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Etymology edit

From Middle French compromis, from Medieval Latin, Late Latin compromissum (a compromise, originally a mutual promise to refer to arbitration), prop. neuter of Latin compromissus, past participle of compromittere (to make a mutual promise to abide by the decision of an arbiter), from com- (together) + promittere (to promise); see promise.

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Noun edit

compromise (countable and uncountable, plural compromises)

  1. The settlement of differences by arbitration or by consent reached by mutual concessions.
    • 1595 December 9 (first known performance), William Shakespeare, “The life and death of King Richard the Second”, in Mr. William Shakespeares Comedies, Histories, & Tragedies: Published According to the True Originall Copies (First Folio), London: [] Isaac Iaggard, and Ed[ward] Blount, published 1623, →OCLC, (please specify the act number in uppercase Roman numerals, and the scene number in lowercase Roman numerals):
      But basely yielded upon compromise / That which his noble ancestors achieved with blows.
    • 1775, Edmund Burke, Conciliation with America:
      All government, indeed every human benefit and enjoyment, every virtue and every prudent act, is founded on compromise and barter.
    • 1827, Henry Hallam, The Constitutional History of England from the Accession of Henry VII. to the Death of George II. [], volumes (please specify |volume=I or II), London: John Murray, [], →OCLC:
      An abhorrence of concession and compromise is a never failing characteristic of religious factions.
    • 2021 June 30, Philip Haigh, “Regional trains squeezed as ECML congestion heads north”, in RAIL, number 934, page 53:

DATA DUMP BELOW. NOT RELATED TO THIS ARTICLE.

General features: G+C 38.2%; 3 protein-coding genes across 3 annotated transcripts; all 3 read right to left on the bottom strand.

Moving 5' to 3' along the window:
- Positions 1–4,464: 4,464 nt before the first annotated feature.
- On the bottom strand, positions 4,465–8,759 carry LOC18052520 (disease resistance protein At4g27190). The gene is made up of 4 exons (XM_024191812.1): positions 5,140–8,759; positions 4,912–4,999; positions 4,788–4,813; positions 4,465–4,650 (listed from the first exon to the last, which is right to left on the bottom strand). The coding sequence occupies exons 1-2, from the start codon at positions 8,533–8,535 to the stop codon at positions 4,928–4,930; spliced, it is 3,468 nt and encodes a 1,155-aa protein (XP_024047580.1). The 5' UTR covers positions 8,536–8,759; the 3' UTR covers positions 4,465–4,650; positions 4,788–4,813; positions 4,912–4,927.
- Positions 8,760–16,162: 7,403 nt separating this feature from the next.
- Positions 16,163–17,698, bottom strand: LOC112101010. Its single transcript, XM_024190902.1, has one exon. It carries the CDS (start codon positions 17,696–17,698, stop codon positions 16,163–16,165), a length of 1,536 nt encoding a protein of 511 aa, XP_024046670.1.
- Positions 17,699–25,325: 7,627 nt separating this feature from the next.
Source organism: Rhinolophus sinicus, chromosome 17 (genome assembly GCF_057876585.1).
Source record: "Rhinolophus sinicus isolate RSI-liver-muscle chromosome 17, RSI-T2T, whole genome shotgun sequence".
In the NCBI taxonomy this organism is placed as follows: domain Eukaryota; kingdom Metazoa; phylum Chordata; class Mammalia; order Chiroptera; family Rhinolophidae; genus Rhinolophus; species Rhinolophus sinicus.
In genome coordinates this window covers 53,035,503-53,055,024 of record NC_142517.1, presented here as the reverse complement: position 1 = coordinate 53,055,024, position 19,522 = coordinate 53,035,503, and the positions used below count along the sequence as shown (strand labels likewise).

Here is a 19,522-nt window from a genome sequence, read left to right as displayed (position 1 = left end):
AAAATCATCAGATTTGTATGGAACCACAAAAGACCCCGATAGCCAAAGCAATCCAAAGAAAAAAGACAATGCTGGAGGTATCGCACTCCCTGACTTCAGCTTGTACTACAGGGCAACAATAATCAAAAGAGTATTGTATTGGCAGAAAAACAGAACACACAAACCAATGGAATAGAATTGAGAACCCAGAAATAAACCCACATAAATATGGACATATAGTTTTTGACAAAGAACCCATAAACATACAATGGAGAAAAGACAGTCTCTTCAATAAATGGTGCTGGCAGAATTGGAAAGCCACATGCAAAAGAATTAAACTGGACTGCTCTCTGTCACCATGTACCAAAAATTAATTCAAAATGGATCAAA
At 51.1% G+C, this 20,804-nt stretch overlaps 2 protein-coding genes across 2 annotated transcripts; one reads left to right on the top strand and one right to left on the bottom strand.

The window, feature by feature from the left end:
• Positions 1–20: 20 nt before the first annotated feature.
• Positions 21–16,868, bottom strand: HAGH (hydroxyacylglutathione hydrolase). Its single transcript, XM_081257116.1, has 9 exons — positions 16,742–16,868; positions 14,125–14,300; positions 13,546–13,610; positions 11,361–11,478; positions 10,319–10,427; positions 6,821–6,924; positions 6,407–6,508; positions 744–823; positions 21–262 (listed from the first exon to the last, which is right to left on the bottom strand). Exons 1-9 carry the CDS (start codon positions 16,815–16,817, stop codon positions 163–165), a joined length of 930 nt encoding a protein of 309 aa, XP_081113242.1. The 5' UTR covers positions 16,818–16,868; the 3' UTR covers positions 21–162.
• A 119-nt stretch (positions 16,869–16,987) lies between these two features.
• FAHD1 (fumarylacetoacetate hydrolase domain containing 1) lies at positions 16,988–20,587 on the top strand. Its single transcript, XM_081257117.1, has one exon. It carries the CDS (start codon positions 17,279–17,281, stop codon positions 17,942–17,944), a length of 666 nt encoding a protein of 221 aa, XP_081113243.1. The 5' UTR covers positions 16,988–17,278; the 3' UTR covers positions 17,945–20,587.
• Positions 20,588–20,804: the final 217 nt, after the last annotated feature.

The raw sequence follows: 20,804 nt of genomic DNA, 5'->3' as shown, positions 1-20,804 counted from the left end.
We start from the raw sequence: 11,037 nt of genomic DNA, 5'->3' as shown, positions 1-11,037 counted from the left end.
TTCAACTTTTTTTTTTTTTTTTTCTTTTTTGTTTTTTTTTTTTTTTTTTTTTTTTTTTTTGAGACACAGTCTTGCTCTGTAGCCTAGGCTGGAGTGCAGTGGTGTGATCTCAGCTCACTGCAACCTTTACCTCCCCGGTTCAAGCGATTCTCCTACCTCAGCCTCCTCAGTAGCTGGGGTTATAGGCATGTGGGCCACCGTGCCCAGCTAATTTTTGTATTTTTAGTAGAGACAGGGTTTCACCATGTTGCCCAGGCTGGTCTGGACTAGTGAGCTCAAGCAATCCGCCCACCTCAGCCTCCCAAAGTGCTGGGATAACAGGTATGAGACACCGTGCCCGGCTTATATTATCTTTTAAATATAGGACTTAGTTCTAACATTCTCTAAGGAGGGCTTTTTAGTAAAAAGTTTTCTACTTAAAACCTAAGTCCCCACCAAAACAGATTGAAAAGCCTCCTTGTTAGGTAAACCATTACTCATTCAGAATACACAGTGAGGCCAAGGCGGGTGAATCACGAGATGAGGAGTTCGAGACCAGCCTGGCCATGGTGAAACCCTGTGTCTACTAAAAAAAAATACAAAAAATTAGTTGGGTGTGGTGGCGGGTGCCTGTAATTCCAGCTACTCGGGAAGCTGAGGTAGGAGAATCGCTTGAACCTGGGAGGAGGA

That's the nature of compromises. They truly satisfy no one.
  2. A committal to something derogatory or objectionable; a prejudicial concession; a surrender.
    a compromise of character or right
    • 1823, Charles Lamb, Modern Gallantry:
      I was determined not to accept any fine speeches, to the compromise of that sex the belonging to which was, after all, my strongest claim and title to them.
  3. (computer security) A breach of a computer or network's rules such that an unauthorized disclosure or loss of sensitive information may have occurred, or the unauthorized disclosure or loss itself.

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Verb edit

compromise (third-person singular simple present compromises, present participle compromising, simple past and past participle compromised)

  1. (transitive, intransitive) To bind by mutual agreement.
  2. To adjust and settle by mutual concessions; to compound.
    Synonym: split the difference
    • a. 1662 (date written), Thomas Fuller, The History of the Worthies of England, London: [] J[ohn] G[rismond,] W[illiam] L[eybourne] and W[illiam] G[odbid], published 1662, →OCLC:
      The controversy may easily be compromised.
  3. (intransitive) To find a way between extremes.
  4. To pledge by some act or declaration; to endanger the life, reputation, etc., of, by some act which can not be recalled; to expose to suspicion.
  5. (transitive) To cause impairment of.
  6. (transitive) To breach (a security system).
    They tried to compromise the security in the computer by guessing the password.

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  1. third-person singular past historic of compromettere